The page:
- PK – grade 3 students
Students at this age should know that there are three types of matter: solids, liquids, and gases. They should also know that energy can be carried from one place to another by waves and by an electric current. Electricity (a form of energy) runs from the center of the plate and globe outward to the edge of the plate and the surface of the globe. If a fluorescent light or neon bulb are placed close to the plate or globe, electricity can flow through the lamp and through your hand. The amount of electricity that flows is tiny and you do not get a shock from it. A Van de Graaff generator can also be used to produce electricity that can flow from the generator and to the light bulb to turn it on.
- Grade 4 – 6 students
In addition to the content in the previous section, students at this grade level know that electrical energy can be converted to heat, light, and motion. When electricity flows through the plate or globe, the electrical energy is converted to light in the form of plasma which we can see with our eyes. Plasma is a fourth type of matter that results from excited gases. The moving parts in a Van de Graaff generator creates static electricity that can be used to light a neon or fluorescent bulb.
- Middle School students
Figure 3: Van de Graaff Generator
A Van de Graaff generator demonstrates how static electricity works. Static electricity can be explained by knowing that everything is made of atoms. Atoms consist of protons, neutrons and electrons. When static electricity is displayed, it is presenting the charge of electrons repeling one another. The Van de Graaff generator uses a moving belt to accumulate electric charge on a hollow metal globe on the top of an insulated column, creating a very high electric potentials. The generator can produce high voltage current at low current levels. A Van de Graaff generator can reach a 5 megavolt potential difference. Enough energy can be stored to produce a visible spark. When you hold a light bulb near the generator, the electricity can flow from the generator to the light bulb and produce light in the bulb, showing that electrons can move freely. You can also use a lumin disk to produce different waves and colors. A lumin disk is a clear glass, which is filled with multiple noble gases and has an electrode in the center. Once the electrons flow from the generator, it can produce different waves and colors.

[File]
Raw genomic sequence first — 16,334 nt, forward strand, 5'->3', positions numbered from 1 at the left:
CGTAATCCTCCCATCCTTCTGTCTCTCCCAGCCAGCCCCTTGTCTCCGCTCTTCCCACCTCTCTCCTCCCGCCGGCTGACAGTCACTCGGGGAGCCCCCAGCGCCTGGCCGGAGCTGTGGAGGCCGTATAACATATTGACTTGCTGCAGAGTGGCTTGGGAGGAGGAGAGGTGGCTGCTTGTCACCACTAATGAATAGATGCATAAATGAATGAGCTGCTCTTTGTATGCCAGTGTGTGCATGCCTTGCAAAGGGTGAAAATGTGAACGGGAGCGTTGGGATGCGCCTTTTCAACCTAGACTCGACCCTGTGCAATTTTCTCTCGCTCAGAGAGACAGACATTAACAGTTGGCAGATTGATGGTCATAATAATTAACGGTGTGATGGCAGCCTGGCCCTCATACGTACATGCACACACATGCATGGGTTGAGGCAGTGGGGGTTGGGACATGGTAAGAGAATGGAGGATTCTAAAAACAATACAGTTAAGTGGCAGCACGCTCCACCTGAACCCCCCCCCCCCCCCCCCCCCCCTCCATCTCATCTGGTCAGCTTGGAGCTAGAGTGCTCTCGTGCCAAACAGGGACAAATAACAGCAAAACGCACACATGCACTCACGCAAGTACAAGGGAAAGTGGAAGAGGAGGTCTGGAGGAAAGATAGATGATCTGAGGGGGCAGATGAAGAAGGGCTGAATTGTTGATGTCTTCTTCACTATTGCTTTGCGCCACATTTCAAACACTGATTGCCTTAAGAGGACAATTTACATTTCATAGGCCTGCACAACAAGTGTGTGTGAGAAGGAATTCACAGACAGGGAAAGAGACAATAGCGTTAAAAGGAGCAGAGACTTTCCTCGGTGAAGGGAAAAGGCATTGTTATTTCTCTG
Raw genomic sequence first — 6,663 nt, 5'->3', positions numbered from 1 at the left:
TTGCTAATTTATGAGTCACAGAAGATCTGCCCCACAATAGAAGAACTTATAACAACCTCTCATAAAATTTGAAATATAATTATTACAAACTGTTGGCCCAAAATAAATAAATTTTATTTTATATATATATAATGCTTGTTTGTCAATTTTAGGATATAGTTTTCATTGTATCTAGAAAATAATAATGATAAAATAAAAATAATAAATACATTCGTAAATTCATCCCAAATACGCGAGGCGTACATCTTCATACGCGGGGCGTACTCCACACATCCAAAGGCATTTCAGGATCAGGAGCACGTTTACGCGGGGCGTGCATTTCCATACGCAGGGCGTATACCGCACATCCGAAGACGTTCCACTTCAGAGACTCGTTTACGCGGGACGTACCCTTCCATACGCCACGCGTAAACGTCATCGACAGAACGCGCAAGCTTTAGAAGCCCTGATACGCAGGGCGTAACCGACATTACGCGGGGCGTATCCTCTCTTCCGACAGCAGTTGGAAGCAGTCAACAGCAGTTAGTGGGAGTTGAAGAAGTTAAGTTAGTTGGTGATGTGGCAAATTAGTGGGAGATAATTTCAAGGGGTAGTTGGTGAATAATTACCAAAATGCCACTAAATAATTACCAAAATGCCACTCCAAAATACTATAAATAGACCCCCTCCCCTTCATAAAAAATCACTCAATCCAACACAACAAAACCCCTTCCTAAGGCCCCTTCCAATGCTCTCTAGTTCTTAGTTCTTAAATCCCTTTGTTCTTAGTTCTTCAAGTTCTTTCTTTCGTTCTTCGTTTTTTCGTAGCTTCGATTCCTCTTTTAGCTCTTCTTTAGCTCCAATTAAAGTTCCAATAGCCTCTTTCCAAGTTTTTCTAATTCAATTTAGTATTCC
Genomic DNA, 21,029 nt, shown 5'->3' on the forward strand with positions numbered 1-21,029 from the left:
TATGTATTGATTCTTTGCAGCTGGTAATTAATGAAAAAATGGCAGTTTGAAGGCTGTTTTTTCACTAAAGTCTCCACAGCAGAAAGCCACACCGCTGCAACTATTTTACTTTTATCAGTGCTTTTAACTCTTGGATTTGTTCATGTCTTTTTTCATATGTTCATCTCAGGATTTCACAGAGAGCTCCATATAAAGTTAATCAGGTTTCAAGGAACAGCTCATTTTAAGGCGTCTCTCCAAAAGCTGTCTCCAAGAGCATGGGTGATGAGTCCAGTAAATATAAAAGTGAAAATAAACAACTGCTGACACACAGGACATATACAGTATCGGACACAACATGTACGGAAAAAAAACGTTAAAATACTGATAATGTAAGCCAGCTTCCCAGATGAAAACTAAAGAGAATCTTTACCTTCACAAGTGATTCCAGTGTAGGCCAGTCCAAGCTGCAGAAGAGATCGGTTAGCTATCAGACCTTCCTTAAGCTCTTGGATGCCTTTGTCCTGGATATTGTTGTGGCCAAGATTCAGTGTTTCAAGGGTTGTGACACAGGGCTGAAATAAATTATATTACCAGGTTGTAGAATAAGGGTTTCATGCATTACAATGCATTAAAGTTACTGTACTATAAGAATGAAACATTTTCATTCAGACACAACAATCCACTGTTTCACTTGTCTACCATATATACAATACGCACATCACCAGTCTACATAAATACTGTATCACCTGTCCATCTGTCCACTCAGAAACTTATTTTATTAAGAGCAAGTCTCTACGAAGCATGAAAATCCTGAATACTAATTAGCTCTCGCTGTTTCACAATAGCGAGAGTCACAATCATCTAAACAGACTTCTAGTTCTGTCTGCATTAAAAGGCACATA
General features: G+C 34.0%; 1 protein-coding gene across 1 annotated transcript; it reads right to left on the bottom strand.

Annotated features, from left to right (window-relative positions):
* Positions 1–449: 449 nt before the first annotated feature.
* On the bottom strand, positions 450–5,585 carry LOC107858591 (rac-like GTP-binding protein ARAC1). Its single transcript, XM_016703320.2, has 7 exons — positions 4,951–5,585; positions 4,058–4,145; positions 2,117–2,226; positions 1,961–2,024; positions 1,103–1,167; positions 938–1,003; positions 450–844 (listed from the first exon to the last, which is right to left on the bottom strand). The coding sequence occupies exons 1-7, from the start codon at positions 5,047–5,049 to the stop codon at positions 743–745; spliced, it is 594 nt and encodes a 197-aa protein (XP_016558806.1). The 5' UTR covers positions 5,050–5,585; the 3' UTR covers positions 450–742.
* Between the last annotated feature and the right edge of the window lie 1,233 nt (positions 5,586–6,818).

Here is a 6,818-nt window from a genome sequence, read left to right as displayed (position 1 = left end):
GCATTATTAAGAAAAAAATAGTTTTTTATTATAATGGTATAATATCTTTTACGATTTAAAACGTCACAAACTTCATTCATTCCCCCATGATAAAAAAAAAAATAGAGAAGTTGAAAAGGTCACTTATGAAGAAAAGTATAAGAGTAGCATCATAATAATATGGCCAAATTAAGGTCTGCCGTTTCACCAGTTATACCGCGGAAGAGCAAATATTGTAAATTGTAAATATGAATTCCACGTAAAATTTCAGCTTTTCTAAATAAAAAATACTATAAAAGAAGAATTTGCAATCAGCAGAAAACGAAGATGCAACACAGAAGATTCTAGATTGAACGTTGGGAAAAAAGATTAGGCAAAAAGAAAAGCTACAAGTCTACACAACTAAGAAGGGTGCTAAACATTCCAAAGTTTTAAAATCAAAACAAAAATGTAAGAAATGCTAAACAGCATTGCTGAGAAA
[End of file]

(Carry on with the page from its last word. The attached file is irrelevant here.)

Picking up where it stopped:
- College level description
There are two important aspects of electricity: voltage and current. Voltage is the force which causes electrons to flow through a circuit and it is measured in volts (V). Current is a measure of the number of electrons that flow through a circuit and it is measured in amperes (A). The power outlets in our home have a very high voltage (120 V) and a high current (2 – 20 A) and getting a shock from a power outlet can be extremely dangerous. In contrast, the electricity that is generated by the plasma globe/ plate has a very high voltage (1000 – 10,000 V) but the current is very small. As a result of the low current, you do not get a shock when you hold a fluorescent or neon bulb near a plasma globe or plate. The electricity travels from the globe/ plate, through the bulb and through your hand to the ground. The closer you hold the lamp to the globe/ plate, the brighter the neon or fluorescent lamp should glow. The Van de Graaff generator can be challenging to get to work if the humidity is too high. Since the Science Carnival is outdoors and at night, a Van de Graaff generator is unlikely to work.
A neon bulb contains neon gas which is one of the noble gases on the furthest right column of the periodic table. Neon signs also contain neon gas inside a glass tube. When electricity flows through neon gas, an orange color of light is given off as a result of the electricity exciting neon molecules which, in turn, give off light of the color orange. You also can see neon gas being excited in the Colorful Gases activity.